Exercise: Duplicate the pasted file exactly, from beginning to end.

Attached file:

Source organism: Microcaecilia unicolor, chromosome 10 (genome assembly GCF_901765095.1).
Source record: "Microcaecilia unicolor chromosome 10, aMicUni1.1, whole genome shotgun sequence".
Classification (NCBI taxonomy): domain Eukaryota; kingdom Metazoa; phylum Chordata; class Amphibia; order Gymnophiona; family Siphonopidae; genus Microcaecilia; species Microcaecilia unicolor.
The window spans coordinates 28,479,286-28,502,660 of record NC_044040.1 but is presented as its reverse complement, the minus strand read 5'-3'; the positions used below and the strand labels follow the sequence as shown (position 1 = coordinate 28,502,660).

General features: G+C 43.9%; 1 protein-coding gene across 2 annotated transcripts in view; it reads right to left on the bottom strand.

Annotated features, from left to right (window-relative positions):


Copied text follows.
Source organism: Microcaecilia unicolor, chromosome 10 (genome assembly GCF_901765095.1).
Source record: "Microcaecilia unicolor chromosome 10, aMicUni1.1, whole genome shotgun sequence".
Classification (NCBI taxonomy): domain Eukaryota; kingdom Metazoa; phylum Chordata; class Amphibia; order Gymnophiona; family Siphonopidae; genus Microcaecilia; species Microcaecilia unicolor.
The window spans coordinates 28,479,286-28,502,660 of record NC_044040.1 but is presented as its reverse complement, the minus strand read 5'-3'; the positions used below and the strand labels follow the sequence as shown (position 1 = coordinate 28,502,660).

General features: G+C 43.9%; 1 protein-coding gene across 2 annotated transcripts in view; it reads right to left on the bottom strand.

Annotated features, from left to right (window-relative positions):